I read a very interesting article in Boxing News last week (a great boxing publication and if you don't buy it you should) which discusses whether former world featherweight champion Naseem Hamed belongs in the Hall of Fame. The author, Gavin Evans, waxes lyrical about Naz's talents, argues strongly that he never reached his true potential and that his resume is more than good enough to qualify for a place in Canastota.

Now I'll agree with the latter point. When compared with the accomplishments of other inductees such as Barry McGuigan, Ingemar Johansson and Jose Torres, then yes Hamed should be a shoo-in for the HOF. So to answer the question, yes, judged on the current criteria, Hamed does belong in the HOF. But I don't believe Naz was ever a great boxer and this whole "he never fulfilled his potential" codswallop nauseates me. It reminds me of the infamous "peak Mike Tyson" garbage you often read about on the forums.

Naz - Belongs in the Hall of Fame by today's standards, but doesn't deserve to be ranked among the greats

Look, there have been thousands upon thousands of naturally gifted boxers who never made it in the pro game for one reason or another. Naseem isn't one of them. He had a fantastic career. He was the dominant featherweight for the best part of six years (although never did seem keen to accommodate his WBO mandatory Juan Manuel Marquez), broke box office records for a featherweight and introduced a young fanbase (aka. the MTV Generation) to the sport of boxing, which is always a good thing.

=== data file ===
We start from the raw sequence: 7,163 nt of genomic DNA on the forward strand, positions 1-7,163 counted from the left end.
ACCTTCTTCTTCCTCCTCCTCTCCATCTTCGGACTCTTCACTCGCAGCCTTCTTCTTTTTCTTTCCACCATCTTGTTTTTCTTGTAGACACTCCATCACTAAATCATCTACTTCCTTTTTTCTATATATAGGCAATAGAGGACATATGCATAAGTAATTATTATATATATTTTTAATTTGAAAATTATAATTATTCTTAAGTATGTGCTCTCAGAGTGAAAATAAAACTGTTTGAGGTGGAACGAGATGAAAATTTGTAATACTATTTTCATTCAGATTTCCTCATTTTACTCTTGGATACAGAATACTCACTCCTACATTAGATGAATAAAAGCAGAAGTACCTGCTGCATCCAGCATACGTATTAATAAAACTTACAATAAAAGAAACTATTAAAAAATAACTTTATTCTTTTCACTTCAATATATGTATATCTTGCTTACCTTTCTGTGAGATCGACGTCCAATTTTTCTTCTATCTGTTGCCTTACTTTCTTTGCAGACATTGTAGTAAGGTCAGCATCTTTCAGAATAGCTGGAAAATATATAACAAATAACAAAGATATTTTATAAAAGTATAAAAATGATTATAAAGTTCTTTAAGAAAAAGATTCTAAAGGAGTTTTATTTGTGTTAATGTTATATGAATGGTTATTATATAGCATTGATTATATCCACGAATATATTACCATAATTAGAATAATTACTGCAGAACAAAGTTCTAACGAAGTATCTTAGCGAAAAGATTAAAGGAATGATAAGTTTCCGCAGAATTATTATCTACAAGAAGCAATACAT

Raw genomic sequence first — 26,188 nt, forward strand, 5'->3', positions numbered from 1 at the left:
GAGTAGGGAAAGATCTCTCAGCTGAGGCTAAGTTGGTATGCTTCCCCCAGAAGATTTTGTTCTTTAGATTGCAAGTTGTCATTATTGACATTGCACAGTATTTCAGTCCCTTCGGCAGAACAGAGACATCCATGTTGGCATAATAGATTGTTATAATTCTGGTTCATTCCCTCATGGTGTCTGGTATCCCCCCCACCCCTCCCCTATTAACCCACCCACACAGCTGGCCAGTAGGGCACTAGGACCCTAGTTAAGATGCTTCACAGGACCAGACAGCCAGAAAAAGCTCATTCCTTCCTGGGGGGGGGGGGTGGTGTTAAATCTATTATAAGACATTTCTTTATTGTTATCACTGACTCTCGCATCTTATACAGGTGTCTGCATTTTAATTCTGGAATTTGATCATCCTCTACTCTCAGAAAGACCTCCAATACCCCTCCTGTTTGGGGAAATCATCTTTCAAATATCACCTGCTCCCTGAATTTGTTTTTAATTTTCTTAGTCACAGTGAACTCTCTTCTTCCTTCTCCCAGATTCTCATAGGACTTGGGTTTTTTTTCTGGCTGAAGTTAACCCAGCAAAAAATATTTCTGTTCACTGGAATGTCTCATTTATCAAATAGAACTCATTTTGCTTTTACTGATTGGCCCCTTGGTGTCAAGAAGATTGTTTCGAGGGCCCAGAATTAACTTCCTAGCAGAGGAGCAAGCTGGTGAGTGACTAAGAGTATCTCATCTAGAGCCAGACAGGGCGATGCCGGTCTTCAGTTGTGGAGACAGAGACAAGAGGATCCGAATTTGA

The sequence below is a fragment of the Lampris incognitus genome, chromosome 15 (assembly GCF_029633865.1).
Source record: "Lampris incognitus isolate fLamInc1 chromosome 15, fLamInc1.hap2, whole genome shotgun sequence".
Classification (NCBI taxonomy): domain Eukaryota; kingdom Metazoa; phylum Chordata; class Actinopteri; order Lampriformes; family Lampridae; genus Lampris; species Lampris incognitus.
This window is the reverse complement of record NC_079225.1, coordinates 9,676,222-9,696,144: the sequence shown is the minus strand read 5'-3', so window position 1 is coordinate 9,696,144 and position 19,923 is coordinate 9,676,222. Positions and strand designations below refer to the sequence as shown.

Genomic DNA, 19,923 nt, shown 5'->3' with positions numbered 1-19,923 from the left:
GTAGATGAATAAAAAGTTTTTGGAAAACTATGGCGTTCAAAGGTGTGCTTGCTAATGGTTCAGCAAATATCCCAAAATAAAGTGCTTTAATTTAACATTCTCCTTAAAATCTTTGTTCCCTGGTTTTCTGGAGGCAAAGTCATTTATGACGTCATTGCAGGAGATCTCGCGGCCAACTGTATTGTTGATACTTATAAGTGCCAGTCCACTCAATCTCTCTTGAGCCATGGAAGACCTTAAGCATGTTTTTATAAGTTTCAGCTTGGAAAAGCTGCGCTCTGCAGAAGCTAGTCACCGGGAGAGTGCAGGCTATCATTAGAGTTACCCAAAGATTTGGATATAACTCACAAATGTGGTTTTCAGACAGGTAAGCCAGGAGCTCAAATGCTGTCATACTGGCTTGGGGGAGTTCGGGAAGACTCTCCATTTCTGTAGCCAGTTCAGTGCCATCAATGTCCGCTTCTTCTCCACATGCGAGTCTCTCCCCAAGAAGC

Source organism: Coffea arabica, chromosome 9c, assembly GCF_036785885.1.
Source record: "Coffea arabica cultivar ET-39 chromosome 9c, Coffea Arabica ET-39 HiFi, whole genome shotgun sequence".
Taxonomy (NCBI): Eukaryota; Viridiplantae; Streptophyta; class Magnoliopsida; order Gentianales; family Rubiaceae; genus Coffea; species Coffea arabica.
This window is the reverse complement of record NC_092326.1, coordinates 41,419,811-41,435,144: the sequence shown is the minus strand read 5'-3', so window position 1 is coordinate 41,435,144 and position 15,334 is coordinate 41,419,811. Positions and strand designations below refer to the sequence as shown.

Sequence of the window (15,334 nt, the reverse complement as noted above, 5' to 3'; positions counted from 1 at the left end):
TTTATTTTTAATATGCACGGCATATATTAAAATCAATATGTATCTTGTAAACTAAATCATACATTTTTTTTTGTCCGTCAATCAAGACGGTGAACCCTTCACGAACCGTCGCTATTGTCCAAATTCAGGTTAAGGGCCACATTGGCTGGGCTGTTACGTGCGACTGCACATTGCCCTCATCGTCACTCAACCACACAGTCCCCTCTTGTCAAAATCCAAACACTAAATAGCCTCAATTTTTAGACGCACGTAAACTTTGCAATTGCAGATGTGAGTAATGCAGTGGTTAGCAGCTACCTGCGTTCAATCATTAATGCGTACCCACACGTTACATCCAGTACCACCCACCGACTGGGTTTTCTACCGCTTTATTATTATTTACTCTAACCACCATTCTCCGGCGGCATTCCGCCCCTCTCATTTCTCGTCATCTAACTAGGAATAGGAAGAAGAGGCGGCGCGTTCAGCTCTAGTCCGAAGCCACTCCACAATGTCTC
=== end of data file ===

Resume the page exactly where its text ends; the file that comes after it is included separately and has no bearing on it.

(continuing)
He was naturally the biggest puncher I've ever seen and a very good and exciting world champion who fell short of true elite level, as evidenced by his schooling at the hands of the great Marco Antonio Barrera. Naz, unlike truly great fighters, showed an inability to adjust midway when it was clear things weren't going according to plan. Hamed's years of defensive flaws, terrible balance and general lack of fundamental skills came back to haunt him that night.

Revisionist historians (and boy, you gotta love them) will tell you that Barrera was at his peak and caught Hamed at just the right time. They'll swear blind that "The Prince" was never the same after leaving his original trainer Brendan Ingle and that he didn't train properly for the Barrera fight. Of course it's always easy to be wise after the event isn't it? The fact is that Barrera was a super-bantamweight moving up to face the strongest and best featherweight in the world and at the time many speculated that it was Naz who was catching Barrera at just the right point in his career.